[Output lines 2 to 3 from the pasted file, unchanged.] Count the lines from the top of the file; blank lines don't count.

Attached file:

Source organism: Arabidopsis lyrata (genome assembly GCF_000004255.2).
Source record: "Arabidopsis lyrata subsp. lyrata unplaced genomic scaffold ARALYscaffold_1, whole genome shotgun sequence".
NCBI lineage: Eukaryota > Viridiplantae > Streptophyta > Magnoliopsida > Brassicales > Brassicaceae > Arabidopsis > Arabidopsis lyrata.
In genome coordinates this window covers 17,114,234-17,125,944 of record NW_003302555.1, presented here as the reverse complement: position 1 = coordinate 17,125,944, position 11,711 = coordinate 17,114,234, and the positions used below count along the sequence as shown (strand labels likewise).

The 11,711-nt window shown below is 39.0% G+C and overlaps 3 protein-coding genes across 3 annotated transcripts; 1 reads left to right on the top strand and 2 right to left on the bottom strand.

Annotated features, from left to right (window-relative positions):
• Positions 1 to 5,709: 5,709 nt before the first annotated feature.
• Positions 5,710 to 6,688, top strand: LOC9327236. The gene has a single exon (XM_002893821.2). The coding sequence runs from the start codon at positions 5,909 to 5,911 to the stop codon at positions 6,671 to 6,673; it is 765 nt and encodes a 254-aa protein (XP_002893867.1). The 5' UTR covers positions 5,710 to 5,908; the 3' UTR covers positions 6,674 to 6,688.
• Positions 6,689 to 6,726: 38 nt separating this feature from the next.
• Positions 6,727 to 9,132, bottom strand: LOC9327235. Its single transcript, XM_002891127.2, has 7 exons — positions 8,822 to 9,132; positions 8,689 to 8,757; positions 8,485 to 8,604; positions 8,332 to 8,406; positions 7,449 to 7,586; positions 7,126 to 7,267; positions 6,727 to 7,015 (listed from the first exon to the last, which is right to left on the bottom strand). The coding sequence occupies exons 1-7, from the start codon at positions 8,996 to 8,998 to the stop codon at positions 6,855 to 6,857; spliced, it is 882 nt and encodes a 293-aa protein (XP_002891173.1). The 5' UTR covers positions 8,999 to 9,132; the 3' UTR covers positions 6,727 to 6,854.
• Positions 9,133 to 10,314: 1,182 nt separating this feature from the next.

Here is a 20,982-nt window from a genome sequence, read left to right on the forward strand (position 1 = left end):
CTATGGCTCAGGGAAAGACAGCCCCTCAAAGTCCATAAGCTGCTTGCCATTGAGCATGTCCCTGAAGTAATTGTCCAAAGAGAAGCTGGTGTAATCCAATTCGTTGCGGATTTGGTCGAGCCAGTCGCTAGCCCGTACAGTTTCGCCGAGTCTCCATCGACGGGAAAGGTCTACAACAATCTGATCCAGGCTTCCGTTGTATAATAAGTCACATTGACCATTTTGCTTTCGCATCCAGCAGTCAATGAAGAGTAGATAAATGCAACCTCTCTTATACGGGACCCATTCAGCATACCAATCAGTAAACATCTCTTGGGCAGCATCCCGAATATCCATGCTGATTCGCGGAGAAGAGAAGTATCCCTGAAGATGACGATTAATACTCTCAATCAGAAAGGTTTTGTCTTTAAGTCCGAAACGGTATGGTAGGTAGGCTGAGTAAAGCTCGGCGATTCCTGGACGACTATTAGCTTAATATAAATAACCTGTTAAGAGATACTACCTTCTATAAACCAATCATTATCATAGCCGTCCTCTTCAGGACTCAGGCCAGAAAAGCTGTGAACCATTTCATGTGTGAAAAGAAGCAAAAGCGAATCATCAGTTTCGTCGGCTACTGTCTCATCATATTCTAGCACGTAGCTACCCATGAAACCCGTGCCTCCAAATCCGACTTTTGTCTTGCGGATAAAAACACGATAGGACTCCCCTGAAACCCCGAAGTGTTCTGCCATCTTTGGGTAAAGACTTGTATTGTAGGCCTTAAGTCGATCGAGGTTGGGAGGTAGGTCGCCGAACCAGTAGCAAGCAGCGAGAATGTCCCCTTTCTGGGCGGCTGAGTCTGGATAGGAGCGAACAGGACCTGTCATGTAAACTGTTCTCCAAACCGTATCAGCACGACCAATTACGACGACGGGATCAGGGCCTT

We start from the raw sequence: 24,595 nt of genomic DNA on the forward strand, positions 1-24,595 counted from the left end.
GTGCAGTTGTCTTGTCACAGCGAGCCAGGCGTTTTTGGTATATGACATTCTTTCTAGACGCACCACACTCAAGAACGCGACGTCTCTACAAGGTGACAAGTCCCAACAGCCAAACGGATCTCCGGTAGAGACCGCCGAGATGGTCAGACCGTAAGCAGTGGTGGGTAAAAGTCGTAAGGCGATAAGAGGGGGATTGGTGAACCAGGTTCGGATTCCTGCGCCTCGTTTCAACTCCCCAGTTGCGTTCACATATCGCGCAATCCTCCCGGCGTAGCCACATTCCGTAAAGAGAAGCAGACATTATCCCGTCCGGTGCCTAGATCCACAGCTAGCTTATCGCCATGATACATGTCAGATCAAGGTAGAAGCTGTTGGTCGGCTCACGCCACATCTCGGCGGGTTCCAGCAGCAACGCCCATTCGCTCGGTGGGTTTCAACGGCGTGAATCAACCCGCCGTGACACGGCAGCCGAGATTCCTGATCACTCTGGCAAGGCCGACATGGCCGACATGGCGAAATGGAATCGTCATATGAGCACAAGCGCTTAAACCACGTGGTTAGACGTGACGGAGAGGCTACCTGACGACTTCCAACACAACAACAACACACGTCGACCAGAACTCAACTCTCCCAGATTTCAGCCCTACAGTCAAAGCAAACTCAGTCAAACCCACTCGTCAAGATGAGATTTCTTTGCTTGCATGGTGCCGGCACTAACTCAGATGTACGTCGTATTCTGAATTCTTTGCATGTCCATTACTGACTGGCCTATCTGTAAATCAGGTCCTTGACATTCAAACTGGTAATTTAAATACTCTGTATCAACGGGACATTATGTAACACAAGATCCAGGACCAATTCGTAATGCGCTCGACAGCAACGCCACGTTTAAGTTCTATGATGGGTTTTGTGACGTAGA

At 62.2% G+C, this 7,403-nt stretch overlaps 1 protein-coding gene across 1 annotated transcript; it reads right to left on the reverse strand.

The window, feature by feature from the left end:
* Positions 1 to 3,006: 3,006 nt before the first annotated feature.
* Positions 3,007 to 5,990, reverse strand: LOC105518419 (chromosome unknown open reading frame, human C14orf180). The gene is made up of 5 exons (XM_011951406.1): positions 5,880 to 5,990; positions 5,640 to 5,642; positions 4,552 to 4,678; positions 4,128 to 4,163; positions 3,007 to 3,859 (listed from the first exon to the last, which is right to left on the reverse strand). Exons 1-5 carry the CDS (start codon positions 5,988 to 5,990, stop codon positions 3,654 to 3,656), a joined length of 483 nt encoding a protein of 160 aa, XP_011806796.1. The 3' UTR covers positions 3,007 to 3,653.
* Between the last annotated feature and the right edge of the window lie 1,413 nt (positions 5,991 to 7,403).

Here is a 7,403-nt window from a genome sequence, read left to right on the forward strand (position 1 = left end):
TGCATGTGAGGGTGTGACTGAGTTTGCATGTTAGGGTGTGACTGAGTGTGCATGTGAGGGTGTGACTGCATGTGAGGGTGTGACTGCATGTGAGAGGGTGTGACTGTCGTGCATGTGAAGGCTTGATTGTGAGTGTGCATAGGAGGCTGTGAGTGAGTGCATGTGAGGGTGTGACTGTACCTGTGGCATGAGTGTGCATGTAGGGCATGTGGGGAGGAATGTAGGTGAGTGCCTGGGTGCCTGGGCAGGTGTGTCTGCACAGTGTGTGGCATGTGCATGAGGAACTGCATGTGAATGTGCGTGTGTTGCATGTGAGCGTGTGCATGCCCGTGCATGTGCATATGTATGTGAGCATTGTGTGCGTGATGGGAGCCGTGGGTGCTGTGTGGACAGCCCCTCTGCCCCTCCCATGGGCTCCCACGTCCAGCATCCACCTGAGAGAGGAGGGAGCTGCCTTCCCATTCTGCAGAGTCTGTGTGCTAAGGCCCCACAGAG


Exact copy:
Source record: "Arabidopsis lyrata subsp. lyrata unplaced genomic scaffold ARALYscaffold_1, whole genome shotgun sequence".
NCBI lineage: Eukaryota > Viridiplantae > Streptophyta > Magnoliopsida > Brassicales > Brassicaceae > Arabidopsis > Arabidopsis lyrata.